Revolutionary road: the 1916 leaders


BIOGRAPHY:Michael Mallin By Brian Hughes The O’Brien Press, 256pp €11.99. Joseph Plunkett By Honor Ó Brolcháin The O’Brien Press, 431pp €11.99. James Connolly By Lorcan Collins The O’Brien Press, 352pp €11.99.

‘BEFORE / THE SIXTEEN men were shot,” WB Yeats reflected, “we but talked at large.” The dead men laid a kind of veto on political discussion and negotiation: who now, Yeats asked, could “talk of give and take, what should be and what not?” A hundred years later, as the centenary of the Easter Rising approaches, the decisive political impact of the executions – outweighing that of the Rising itself – seems beyond debate. The idea of producing a series of biographies of all “sixteen dead men” is an appealing one, not least because they have been very unevenly treated by biographers and historians over the years. Yeats himself named only two in his eponymous poem (Pearse and MacDonagh, whom he paired with “Lord Edward and Wolfe Tone”). Even his more deliberate catalogue in Easter 1916 only ran to four (adding Connolly and MacBride). History has tended to confirm his selection, giving huge attention to Pearse and Connolly – and, of course, Casement, whom Yeats omitted – but much less to Michael Mallin, Michael O’Hanrahan or Pearse’s brother Willie. This new series should at the very least enable us to decide whether the imbalance deserves to be rectified.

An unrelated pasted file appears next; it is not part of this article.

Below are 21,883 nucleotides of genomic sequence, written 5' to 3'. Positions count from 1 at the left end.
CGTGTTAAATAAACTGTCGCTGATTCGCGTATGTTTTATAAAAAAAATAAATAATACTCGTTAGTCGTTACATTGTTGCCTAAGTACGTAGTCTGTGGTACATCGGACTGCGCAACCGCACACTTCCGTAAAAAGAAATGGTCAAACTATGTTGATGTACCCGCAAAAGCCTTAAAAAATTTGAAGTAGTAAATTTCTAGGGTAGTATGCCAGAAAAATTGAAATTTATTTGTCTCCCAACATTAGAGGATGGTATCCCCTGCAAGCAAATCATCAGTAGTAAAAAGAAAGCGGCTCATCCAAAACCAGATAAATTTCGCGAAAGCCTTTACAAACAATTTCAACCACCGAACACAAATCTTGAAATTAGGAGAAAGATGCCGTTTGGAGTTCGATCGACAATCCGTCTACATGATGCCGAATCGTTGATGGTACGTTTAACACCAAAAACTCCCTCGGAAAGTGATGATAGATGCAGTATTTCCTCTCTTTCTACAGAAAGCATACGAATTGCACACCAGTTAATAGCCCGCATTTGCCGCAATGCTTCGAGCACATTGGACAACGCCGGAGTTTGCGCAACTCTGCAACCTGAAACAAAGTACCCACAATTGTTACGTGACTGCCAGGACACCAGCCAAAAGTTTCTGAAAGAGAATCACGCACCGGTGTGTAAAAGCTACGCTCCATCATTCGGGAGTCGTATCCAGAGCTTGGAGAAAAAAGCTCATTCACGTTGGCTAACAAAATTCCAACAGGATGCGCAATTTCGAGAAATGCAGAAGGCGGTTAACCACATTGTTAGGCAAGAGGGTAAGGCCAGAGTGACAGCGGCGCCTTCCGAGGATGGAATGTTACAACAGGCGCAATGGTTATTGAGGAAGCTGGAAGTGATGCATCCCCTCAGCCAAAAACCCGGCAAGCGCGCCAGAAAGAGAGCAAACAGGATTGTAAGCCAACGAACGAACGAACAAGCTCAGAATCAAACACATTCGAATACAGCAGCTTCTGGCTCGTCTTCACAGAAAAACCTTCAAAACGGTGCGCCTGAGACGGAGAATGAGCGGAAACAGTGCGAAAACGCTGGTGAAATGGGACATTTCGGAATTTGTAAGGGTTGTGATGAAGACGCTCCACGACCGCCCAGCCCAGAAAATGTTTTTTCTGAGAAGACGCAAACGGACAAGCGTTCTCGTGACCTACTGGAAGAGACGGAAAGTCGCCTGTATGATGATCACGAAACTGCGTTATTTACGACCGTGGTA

The first three books to be published span the range of subsequent attention. Connolly has remained a big figure, the subject of several biographies, as well as featuring in the long-running debate among political theorists, activists and commentators about the relationship between international socialism and nationalism. Some of the biographies, such as those by Desmond Greaves and Austin Morgan, have been political studies with a close focus on Connolly’s ideas, which are still significant. In the middle, Joseph Plunkett has received some serious attention, though more as a player in the Irish literary scene than as a political figure. At the other end, Michael Mallin has remained as obscure as he was in 1916.